If she's had a bad day or night with pain or has had a seizure I change modes and go into medical professional mode (medical professional? Yeah, it's the best descriptor I can come up with right now). After care for a seizure breaks down something like this: If she feels in coming on ahead of time or the dog alerts we get her to a safe place, preferably seated or lying down. Once the seizure begins I monitor her, wait for the convulsions to subside and then sit with her rubbing her cheek and saying her name until she opens her eyes and acknowledges who I am. Postictal (unconscious) time can range anywhere from a minute to upwards of 5 on occasion. After that it's sleepy time for her for anywhere between 4 and 12 hours. Usually I remain awake throughout that time and check on her periodically as from time to time her breathing can become very shallow. The dog generally hangs out on the bed as well as her protector. Once she awakens there in generally a day or two where her mind is very foggy and she's run down and requires a lot of rest. She's also had times where her speech is pretty severely affected. When this happens the only way I can describe it is that she speaks like a stroke victim. It's very clunky, like she's trying to say the words but her body won't allow it. During the time I've known her this has happened a couple times though her speech is somewhat slowed after nearly every seizure. It once lasted three days and another time about a week. Apparently before we got together it happened for a much longer period after one particurally bad seizure and the speech issue lasted for a couple months.
My job after seizures is very similar what I do on days where the pain in her legs gets up to about a 7 or 8 to a 10. These days either require use of both crutches or her wheelchair. Often she requires help with various stages of dressing herself, standing up, getting out of bed, and manouvering in and out of the shower during these times. I spend a lot of time running during these times as well. Preparing and bringing in food, moving things around, and getting her whatever she requires. Those days are the most physically and mentally exhausting. It hard to watch someone you care about in an assload of pain. It's hard on them as well knowing that it's hard on you. Thankfully, I'm a big guy. At least, that's what I tell my wife.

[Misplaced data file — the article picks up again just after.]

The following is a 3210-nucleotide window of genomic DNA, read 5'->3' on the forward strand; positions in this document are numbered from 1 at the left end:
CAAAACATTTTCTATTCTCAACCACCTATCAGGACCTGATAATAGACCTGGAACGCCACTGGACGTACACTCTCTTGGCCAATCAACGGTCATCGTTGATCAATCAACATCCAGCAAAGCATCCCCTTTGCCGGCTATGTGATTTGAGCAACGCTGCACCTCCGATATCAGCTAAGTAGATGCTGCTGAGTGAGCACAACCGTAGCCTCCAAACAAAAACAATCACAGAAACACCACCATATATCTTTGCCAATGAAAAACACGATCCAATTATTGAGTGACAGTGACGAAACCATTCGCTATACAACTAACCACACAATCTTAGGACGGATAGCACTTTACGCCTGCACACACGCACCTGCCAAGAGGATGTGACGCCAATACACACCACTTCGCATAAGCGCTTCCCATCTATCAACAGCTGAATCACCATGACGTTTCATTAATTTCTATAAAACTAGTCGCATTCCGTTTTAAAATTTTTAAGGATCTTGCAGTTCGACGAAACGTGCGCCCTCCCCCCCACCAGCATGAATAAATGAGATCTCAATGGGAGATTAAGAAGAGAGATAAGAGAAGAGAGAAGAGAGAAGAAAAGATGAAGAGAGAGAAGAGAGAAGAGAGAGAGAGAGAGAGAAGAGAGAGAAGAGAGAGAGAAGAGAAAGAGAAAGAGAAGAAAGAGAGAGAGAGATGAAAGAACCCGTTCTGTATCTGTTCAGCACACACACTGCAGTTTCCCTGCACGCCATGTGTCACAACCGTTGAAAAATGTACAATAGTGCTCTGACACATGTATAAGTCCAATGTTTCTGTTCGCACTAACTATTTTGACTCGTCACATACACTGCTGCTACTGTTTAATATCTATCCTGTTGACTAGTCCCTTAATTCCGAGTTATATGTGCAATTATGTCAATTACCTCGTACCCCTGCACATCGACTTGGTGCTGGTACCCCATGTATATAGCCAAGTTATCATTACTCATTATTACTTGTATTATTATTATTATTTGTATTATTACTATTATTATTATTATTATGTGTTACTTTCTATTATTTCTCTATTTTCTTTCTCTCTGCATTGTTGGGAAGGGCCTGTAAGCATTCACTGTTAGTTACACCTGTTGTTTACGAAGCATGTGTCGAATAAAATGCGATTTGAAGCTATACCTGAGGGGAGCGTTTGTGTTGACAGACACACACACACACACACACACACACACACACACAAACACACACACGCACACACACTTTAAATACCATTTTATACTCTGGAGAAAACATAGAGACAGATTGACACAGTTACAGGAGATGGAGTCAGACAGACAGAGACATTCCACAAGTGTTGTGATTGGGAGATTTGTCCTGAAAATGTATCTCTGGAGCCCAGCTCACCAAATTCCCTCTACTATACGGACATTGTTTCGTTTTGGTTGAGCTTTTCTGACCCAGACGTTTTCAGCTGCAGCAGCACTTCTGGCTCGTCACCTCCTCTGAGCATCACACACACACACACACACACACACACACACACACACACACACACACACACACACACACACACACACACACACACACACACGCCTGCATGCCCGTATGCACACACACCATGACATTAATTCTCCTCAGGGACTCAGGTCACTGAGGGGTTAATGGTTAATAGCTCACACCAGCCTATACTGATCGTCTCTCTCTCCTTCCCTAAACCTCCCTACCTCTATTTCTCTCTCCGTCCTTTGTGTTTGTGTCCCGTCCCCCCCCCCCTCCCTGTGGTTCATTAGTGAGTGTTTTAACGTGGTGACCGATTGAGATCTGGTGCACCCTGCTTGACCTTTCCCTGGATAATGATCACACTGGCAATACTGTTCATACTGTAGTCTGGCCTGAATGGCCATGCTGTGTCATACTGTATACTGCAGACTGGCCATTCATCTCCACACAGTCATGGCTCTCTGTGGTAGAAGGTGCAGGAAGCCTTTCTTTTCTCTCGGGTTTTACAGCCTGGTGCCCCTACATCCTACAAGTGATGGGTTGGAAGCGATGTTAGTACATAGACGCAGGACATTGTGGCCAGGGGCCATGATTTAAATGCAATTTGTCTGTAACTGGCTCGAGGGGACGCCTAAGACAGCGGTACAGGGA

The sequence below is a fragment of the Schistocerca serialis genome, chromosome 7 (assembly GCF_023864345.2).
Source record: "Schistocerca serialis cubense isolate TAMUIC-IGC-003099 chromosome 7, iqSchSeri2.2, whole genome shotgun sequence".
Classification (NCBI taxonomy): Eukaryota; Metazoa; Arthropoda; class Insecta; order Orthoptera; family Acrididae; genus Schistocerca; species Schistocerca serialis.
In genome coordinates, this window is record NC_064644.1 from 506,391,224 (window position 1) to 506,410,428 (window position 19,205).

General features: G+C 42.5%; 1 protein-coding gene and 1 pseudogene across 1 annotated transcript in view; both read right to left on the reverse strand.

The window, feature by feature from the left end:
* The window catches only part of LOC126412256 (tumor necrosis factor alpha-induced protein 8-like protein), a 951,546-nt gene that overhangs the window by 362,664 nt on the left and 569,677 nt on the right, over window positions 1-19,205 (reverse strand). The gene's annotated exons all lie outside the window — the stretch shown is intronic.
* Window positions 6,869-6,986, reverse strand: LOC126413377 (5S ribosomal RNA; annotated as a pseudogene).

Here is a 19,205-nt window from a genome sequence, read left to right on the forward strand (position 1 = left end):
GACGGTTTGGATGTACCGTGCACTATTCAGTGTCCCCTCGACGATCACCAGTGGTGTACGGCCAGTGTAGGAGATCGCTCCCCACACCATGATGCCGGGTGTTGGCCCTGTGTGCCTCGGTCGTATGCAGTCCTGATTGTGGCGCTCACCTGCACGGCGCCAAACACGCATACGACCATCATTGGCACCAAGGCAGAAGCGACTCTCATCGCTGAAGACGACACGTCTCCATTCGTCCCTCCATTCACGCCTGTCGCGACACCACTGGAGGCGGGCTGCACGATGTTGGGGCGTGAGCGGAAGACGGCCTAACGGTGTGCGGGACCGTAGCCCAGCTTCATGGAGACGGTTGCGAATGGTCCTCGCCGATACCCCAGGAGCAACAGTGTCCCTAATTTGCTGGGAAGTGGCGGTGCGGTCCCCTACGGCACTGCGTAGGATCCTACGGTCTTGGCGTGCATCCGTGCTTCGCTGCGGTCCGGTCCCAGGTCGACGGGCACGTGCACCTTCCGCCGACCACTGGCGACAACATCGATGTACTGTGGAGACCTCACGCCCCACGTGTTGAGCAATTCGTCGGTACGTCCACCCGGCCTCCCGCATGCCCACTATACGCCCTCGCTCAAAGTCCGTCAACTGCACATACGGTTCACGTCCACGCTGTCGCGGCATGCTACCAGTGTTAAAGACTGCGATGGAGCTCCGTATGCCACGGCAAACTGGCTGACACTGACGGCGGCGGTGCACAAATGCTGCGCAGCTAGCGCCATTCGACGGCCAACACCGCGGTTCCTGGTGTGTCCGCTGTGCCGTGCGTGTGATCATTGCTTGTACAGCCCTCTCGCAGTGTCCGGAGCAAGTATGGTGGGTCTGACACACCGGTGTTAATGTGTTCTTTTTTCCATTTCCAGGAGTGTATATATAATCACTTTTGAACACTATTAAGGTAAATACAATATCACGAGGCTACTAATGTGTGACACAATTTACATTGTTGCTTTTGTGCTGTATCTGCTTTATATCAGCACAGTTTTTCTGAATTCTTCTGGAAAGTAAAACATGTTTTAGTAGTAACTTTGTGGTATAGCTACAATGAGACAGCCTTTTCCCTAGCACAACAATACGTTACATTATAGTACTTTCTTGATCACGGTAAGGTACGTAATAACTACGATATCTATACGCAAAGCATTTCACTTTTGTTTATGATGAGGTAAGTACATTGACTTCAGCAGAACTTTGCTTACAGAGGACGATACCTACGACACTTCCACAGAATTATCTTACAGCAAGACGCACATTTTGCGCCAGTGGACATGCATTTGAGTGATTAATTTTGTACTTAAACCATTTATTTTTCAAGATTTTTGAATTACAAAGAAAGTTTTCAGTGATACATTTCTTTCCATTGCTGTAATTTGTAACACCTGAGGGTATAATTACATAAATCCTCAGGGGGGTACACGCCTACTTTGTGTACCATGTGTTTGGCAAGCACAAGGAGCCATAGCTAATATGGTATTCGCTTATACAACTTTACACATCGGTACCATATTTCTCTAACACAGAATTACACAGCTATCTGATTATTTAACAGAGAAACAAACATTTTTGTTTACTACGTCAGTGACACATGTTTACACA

It's can be hard to explain to those who've never done it or had someone close to them who's been a caretaker. When I first entered into this I thought it would be easy and looked at others who'd done it and didn't understand the time involved and the stress it could bring about so it's easy for me to understand the questions people may have. Sometimes it feels like I'm busy when I'm not really busy. Something it took awhile to understand is that it can take awhile to figure out a routine. I don't mean a day to day routine because that can change at a moments notice. But routines for getting things done. We're still playing with some things to find what works and doesn't but it's coming together slowly and as it does things become much easier.
So that's a very basic breakdown. To get into anything and everything that could happen in a day or week would require be to basically write a book and if you're anything like me, you'd lose interest pretty quickly reading about the duldrums that come with every day life. In many ways our life isn't all the much different than many other's I suspect and certainly much better than other families with a disability in the home. We try not to focus on the negative and are constantly challenging ourselves to be better. It's not always sunny, but we have lights that enable us to see the good things every day in life.